A healthcare EOB that’s an “Exaggeration of Benefits.”

One health insurer's "Explanation of Benefits (EOB)" just got a little unfriendlier.  If that was even possible.

As regular readers of my blog posts and articles know, I often hold health insurance Explanation of Benefits (EOBs) up as a prime example of customer communications gone wrong.

 

Consumers get these written statements from their health insurance companies after going to the doctor or getting medical tests.  EOBs are supposed to outline what medical services you received as well as how much of the provider’s fee your insurance company is paying and why.  Since you’re ultimately responsible for the portion of the bill not paid by the insurance company, the EOB and its explanations are pretty important.

 

Problem is, most people need an explanation for their Explanation of Benefits.  Many EOBs deserve a place in the pantheon of the most unintelligible customer communications.  In a 2009 study, consumers surveyed by branding firm Siegel + Gale said healthcare EOBs were one of the most difficult documents to understand, second only to mortgage applications.  (Yes – even tax forms fared better.)

 

To call EOBs “Explanations of Benefits” is an insult to explanations everywhere.  “Engima of Benefits” seems more fitting.

 

To make matters worse, EOBs often constitute the most common, regular interaction that a consumer has with a health insurance company.  When the EOB is confusing or ambiguous, it can’t help but color the customer’s perception of the healthcare firm.  Is it really any surprise, then, that the health insurance industry occupied last place in Forrester Research’s most recent Customer Experience rankings?  (Yes – cable TV companies, investment firms and even airlines scored better.)

 

But hold on; it gets better.  Because if there’s one thing I can think of that’s worse than a confusing, ambiguous EOB – it’s a confusing, ambiguous, misleading EOB.

 

With much fanfare, a Fortune 500 health insurer recently rolled out a “new and improved” EOB.  Now, they deserve kudos for even investing in this document that so many other companies completely ignore.  And their new EOB – while not yet a delight to interpret – is an improvement over the earlier version.

 

But where this firm went wrong with its redesign was in its effort to highlight the financial benefits of its customers’ health insurance coverage.

cigna-eob-clip2

Taking a page out of the playbook of retail stores, the centerpiece of this new EOB’s summary page is a section indicating how much “you saved” by having this provider’s health insurance.  I’ve clipped a sample of the relevant statement portion above.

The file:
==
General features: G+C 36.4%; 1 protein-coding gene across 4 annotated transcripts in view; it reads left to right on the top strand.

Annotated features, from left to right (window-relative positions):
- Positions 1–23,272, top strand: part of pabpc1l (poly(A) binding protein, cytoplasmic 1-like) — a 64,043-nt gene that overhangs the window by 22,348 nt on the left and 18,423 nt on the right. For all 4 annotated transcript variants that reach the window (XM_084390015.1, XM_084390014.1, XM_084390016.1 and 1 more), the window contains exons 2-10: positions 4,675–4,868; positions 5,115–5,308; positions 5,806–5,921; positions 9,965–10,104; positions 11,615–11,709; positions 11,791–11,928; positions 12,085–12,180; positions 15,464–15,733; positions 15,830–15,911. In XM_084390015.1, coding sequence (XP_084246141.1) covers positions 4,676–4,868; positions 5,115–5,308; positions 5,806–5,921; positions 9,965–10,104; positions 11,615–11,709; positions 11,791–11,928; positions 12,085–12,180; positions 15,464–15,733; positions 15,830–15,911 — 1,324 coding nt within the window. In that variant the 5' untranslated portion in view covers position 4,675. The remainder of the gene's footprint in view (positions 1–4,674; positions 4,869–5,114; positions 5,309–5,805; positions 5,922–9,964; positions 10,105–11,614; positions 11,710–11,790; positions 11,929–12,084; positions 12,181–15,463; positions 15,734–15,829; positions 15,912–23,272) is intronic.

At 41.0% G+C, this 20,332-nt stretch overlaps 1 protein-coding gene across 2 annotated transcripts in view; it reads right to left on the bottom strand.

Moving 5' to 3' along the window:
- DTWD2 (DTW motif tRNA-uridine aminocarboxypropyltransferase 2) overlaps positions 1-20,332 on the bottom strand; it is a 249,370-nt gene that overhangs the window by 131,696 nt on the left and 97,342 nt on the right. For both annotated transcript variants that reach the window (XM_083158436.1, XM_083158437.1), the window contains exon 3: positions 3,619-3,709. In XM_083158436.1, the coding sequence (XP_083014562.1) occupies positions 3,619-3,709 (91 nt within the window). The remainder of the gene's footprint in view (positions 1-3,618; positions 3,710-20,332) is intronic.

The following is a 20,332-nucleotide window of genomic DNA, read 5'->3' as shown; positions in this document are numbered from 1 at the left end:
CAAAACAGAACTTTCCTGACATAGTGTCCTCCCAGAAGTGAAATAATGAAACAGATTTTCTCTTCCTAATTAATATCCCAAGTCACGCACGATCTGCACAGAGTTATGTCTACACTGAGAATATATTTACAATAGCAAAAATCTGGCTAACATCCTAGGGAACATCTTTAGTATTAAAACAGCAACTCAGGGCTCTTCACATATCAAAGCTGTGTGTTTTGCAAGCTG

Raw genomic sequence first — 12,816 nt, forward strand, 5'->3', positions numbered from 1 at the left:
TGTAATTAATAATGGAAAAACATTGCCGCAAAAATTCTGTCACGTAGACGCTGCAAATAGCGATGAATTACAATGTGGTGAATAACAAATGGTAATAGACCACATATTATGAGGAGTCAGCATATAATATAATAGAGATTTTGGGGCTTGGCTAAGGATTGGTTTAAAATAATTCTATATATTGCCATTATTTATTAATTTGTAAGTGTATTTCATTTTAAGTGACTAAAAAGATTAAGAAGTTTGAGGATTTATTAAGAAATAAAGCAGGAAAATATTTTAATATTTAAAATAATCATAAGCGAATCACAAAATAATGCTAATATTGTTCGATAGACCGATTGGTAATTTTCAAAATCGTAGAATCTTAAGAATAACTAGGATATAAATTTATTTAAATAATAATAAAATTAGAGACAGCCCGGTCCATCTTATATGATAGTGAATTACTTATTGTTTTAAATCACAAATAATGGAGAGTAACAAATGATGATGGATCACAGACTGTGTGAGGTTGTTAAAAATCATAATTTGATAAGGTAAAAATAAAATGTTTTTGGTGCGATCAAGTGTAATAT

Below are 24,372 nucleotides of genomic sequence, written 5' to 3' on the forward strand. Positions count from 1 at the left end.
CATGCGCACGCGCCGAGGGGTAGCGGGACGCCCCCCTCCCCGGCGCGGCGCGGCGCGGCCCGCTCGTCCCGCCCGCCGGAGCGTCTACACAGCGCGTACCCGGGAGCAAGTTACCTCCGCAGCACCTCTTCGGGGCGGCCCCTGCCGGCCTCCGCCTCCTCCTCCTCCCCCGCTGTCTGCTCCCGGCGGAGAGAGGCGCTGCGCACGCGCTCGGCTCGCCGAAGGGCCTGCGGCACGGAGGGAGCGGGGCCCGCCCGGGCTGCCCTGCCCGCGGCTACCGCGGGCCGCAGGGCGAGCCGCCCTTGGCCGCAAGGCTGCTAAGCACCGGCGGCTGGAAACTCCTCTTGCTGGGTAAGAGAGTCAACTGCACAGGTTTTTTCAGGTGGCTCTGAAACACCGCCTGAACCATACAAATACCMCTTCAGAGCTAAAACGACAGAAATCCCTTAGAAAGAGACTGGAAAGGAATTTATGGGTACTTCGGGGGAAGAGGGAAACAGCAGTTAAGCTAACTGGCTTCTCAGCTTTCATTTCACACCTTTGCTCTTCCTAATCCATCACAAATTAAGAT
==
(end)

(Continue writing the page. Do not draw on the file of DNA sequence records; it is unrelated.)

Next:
While it may be tough to follow the insurer’s math, they’re essentially defining your “savings” as the portion of the doctor’s bill that you don’t have to pay.  But is that a fair calculation?

Many receipts you get from grocery, electronics and other types of stores have an “amount you saved” displayed at the bottom line, underscoring the impact of discounts, coupons and loyalty programs.  This savings reminder is even more common these days, as consumers became more price sensitive and value conscious during the Great Recession. 

This calculation works in retail because the transaction is simple:  the product has a sales price and a discount price.  You pay the discount price, and the portion above and beyond that is what you’ve saved.

For health insurance, it’s more complicated.  That’s because you don’t get health insurance for free.  There is an up-front cost in the form of a monthly premium that you either pay directly or have automatically deducted from your paycheck.  When considering how much a consumer “saves” by virtue of holding health insurance, you’ve got to take this baseline cost of coverage into account.

 

In the example above, if your monthly insurance premium is $300.00 and this was your only claim that month, you didn’t really save 51%.  Your doctor billed $782.91, you paid $300.00 to get coverage, and you paid another $298.22 for this particular claim.  So your savings that month was really 13%, compared to if you didn’t have any insurance at all ( [782.91 – 85.14 – 298.22 – 300.00] / 782.91 = 13%).  Sounds a lot less impressive than 51%, eh?

 

Which is why this “savings” calculation has me bent out of shape.  Perhaps it wasn’t this insurer’s intent to mislead consumers, but that is effectively what’s happening.  It’s a great concept to incorporate a measure of financial value in an EOB.  But any net customer savings that are calculated without regard to monthly insurance premiums are, at best, wrong and, at worst, deceiving.  Welcome to the EOB as “Exaggeration of Benefits.”

 

If this is what innovation means in healthcare customer communications, then I suspect health insurance plans will continue to make airlines and cable TV companies look like the best, most customer-focused service providers on Earth.

 

Tags: